Phenomenographic instructional design : case studies in geological mapping and materials science

McCracken, Janet (2002). Phenomenographic instructional design : case studies in geological mapping and materials science. PhD thesis The Open University.



This thesis explores the role for phenomenography in instructional design. Phenomenography is an educational research methodology that focuses on discovering the qualitatively different ways people experience learning a particular topic. The intent of the research is to come to understand the cognitive interactions that occur when learners attempt to make sense of difficult material, the kinds of difficulties they encounter, and the strategies they apply. This thesis considers how the analysis of these interactions may form the basis for the design of learning materials.

Two case studies are presented that illustrate the utility of phenomenographic studies in the design process. The first considers how learner's conceptions of geological mapping can inform the instructional design of a print-based module on interpreting geological maps. A description of the design process details how specific elements were developed using the data, such as objectives and feedback and design guidelines are generated. The second case presented involves a study of learner's conceptions of phase diagrams in metallurgy. The results are integrated in the design of a computer-based learning module on phase diagrams. Design guidelines generated from this case focus on how the data needs to be communicated within the context of a team development environment.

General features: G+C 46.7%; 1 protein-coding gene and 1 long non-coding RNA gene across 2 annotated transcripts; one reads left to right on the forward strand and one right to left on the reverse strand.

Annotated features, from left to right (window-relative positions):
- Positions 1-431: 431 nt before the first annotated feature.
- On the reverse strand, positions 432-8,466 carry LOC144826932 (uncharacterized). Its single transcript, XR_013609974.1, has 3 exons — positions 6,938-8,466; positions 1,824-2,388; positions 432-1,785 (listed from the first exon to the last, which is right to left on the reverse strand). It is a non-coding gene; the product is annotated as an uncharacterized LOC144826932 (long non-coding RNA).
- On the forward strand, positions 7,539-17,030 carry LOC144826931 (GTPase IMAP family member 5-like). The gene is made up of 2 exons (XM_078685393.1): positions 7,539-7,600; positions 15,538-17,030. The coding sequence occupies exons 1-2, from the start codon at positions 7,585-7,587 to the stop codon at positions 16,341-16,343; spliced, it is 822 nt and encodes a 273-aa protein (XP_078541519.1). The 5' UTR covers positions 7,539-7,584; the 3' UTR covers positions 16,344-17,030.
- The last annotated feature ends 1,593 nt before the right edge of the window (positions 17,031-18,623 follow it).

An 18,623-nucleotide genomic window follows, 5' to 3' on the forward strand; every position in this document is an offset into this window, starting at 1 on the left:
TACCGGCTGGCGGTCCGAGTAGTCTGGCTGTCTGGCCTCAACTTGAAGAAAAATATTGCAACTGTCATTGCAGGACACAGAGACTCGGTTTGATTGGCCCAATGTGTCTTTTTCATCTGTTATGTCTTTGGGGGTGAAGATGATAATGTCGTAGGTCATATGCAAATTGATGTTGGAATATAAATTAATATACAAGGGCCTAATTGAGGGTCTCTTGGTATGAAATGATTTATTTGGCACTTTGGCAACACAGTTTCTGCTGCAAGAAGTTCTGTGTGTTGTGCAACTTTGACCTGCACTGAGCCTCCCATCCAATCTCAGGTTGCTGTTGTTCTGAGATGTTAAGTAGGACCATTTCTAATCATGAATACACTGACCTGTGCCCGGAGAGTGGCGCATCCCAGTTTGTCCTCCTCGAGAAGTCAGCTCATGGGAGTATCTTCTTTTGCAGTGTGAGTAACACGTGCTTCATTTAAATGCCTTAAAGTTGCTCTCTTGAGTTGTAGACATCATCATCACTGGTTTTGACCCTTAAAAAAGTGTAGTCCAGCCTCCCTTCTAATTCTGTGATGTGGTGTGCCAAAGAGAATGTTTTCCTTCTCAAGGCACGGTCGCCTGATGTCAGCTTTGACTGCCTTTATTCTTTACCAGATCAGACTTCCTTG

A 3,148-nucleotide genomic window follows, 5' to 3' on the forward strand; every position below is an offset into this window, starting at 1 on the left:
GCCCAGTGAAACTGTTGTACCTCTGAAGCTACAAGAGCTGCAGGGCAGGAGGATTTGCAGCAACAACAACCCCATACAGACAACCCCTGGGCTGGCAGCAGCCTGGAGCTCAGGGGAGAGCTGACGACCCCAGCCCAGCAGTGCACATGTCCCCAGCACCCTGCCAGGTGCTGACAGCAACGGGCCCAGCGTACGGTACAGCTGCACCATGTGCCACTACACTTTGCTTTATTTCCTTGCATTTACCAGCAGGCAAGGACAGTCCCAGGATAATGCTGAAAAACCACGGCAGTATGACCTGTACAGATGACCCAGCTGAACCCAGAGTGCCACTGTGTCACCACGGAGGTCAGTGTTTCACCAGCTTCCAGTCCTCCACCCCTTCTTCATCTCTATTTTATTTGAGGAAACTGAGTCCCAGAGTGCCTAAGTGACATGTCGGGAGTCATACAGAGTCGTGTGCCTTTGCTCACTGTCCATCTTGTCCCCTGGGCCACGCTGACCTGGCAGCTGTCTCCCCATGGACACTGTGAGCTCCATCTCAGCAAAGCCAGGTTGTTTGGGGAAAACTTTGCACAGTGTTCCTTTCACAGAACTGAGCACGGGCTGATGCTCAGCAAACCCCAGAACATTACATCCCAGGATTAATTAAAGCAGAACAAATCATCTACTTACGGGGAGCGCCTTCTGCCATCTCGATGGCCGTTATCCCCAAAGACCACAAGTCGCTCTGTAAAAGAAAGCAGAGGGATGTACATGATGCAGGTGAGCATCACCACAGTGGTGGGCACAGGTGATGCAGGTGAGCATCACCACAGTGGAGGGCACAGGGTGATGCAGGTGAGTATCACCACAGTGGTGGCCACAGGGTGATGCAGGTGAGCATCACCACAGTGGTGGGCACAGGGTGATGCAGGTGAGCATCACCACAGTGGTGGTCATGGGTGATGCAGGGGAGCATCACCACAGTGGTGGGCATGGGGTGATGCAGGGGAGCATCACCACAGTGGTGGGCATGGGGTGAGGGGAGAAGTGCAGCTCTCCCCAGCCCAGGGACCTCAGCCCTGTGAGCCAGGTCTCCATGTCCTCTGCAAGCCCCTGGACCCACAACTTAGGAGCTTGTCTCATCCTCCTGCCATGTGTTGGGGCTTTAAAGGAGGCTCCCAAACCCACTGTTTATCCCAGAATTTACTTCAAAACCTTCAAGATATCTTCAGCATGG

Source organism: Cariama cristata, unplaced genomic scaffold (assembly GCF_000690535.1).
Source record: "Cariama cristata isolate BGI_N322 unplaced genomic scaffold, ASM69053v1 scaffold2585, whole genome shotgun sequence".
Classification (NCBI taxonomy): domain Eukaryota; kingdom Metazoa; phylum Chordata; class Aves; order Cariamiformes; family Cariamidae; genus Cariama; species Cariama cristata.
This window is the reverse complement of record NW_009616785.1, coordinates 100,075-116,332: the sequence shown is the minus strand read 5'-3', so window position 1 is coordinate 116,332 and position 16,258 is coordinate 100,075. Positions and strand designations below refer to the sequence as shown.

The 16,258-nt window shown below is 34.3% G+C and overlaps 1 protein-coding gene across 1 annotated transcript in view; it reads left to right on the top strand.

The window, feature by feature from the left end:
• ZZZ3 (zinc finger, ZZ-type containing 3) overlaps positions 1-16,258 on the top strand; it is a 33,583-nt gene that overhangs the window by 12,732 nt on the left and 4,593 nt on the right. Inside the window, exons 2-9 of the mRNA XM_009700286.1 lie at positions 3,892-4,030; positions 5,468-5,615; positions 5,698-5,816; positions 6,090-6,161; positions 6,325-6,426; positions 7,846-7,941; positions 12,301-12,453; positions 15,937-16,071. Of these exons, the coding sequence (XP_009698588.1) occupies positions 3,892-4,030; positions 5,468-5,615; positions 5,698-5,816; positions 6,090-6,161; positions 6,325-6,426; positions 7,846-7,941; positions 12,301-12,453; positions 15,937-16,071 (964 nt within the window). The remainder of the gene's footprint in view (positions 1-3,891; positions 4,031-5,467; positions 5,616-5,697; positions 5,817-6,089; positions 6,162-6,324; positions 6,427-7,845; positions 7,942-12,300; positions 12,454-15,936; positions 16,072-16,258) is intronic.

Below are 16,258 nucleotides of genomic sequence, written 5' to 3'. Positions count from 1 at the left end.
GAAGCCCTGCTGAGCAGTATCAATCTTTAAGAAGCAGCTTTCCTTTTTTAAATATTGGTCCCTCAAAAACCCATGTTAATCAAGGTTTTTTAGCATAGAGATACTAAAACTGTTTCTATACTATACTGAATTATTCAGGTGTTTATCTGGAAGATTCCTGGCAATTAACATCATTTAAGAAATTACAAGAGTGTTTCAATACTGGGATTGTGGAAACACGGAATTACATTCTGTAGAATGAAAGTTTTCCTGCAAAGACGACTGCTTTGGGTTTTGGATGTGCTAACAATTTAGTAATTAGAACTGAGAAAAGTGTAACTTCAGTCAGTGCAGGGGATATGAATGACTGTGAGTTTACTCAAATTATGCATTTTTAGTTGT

The data derived from phenomenographic studies provide descriptions of difficulties learners experience that are often not known to content experts or lecturers.. The two cases presented in this thesis demonstrate the gap between what the learner needs and what experts think they need. Communicating the existence of the gap to experts is discussed and design strategies that help to overcome this gap are presented.

Integrating phenomenographic study in the design process complements established instructional design models and teaching practice. A four-stage design model is presented that includes generic guidelines that can be applied to any design context. A constructivist designer may use the guidelines to identify and generate problem-based learning tasks. Classroom teachers may use the guidelines to generate examination questions that encourage the learner to demonstrate their understanding of the key concepts associated with the topic of study. The goal for the work presented here is to improve instructional design practice, and in doing so, improve the experience of learning for students.

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